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What to expect during the green comet's encounter with Earth

The green comet - known as C/2022 E3 (ZTF) - is passing Earth for the first time in about 50,000 years.

What to expect during the green comet's encounter with Earth

A green comet named Comet C/2022 E3 (ZTF), which last passed by our planet about 50,000 years ago and is expected to be most visible to stargazers this week, is seen journeying tens of millions of kilometres away from Earth in this telescope image taken on Jan 28, 2023. (Photo: Reuters/Dan Bartlett/Handout)

A green-hued comet that has been lurking in the night sky for months is expected to be the most visible to stargazers this week as it gradually passes Earth for the first time in about 50,000 years.

The cosmic visitor will swing by our planet at a distance of about 42.5 million km.

Those in Singapore hoping to catch a glimpse of the comet are in luck. It will be visible in the north east direction, Facebook group Stargazing Singapore said in a post earlier this month. 

Binoculars are recommended to view this dim comet and the recommended observation time is from 5.30am until sunrise. 

“The comet is currently in our pre-dawn skies. For the coming mornings this week you'll find it next to the constellation Hercules,” said the group, adding that its closest approach to Earth will be on Feb 1. 

Here is an explanation of comets in general and this one in particular.


Nicknamed "dirty snowballs" by astronomers, comets are balls of ice, dust and rocks that typically hail from the ring of icy material called the Oort cloud at our solar system's outer edge. One known comet actually originated outside the solar system - 2I/Borisov.

Comets are composed of a solid core of rock, ice and dust and are blanketed by a thin and gassy atmosphere of more ice and dust, called a coma. They melt as they approach the sun, releasing a stream of gas and dust blown from their surface by solar radiation and plasma and forming a cloudy and outward-facing tail.

Comets wander toward the inner solar system when various gravitational forces dislodge them from the Oort cloud, becoming more visible as they venture closer to the heat given off by the sun. Fewer than a dozen comets are discovered each year by observatories around the world.

This comet last passed Earth at a time when Neanderthals still inhabited Eurasia, our species was expanding its reach beyond Africa, big Ice Age mammals including mammoths and sabre-toothed cats roamed the landscape and northern Africa was a wet, fertile and rainy place.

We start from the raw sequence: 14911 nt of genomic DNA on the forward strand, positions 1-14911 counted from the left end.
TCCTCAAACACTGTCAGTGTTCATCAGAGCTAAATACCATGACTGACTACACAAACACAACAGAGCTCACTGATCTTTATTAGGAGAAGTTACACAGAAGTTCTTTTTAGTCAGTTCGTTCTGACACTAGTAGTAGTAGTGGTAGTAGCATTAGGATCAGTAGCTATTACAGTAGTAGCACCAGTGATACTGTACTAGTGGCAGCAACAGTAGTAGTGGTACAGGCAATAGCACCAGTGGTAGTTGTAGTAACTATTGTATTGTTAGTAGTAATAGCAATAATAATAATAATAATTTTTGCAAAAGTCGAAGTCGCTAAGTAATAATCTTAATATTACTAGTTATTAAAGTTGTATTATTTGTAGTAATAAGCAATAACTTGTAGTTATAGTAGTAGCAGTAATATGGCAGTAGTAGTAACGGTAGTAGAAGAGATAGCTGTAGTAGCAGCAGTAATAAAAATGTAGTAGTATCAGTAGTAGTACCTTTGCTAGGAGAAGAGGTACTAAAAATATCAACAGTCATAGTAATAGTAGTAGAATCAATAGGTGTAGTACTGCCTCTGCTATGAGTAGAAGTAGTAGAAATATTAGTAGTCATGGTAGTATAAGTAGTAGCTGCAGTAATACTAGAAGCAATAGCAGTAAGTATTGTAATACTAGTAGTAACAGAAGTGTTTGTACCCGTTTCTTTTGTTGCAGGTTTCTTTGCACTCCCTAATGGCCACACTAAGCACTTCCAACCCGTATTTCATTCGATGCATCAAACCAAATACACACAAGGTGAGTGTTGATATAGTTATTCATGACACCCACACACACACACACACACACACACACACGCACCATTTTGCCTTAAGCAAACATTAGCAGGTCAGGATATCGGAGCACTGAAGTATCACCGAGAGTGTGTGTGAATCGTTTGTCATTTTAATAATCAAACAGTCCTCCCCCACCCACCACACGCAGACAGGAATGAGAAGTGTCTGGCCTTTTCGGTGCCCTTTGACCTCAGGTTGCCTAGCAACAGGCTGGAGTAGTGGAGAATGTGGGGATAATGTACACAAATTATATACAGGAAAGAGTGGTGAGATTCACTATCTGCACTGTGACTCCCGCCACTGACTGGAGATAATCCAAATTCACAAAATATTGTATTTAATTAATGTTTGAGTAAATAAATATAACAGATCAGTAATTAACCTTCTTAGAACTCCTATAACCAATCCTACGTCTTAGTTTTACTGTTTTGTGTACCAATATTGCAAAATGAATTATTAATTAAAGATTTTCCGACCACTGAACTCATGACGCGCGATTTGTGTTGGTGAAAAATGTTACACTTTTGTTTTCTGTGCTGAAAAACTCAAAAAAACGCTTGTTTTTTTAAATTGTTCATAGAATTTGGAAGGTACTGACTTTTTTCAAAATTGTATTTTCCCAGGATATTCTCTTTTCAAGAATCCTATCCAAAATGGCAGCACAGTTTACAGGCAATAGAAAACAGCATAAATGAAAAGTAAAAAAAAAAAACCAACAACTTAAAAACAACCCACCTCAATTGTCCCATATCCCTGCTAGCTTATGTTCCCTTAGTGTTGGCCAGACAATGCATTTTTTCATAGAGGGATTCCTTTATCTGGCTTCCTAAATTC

The comet can provide clues about the primordial solar system because it formed during the solar system's early stages, according to California Institute of Technology physics professor Thomas Prince.


The green comet, whose formal name is C/2022 E3 (ZTF), was discovered on Mar 2, 2022, by astronomers using the Zwicky Transient Facility telescope at Caltech's Palomar Observatory in San Diego. Its greenish, emerald hue reflects the comet's chemical composition - it is the result of a clash between sunlight and carbon-based molecules in the comet's coma.

NASA plans to observe the comet with its James Webb Space Telescope (JWST), which could provide clues about the solar system's formation.

"We're going to be looking for the fingerprints of given molecules that we can't access from the ground," said planetary scientist Stefanie Milam of NASA's Goddard Space Flight Center in Maryland. "Because JWST's so sensitive, we're expecting new discoveries."


Using binoculars during a clear night, the comet can be seen in the northern sky. On Monday (Jan 30), it appeared between the Big Dipper and Polaris, the North Star. And on Wednesday, it was positioned to appear near the constellation Camelopardalis, bordered by Ursa Major, the Big Dipper and the Little Dipper.

Finding a remote location to avoid light pollution in populated areas is key to catching a nice view of the comet as it journeys past our planet heading away from the sun and back toward the solar system's outer reaches.

Source: Reuters/CNA/zl


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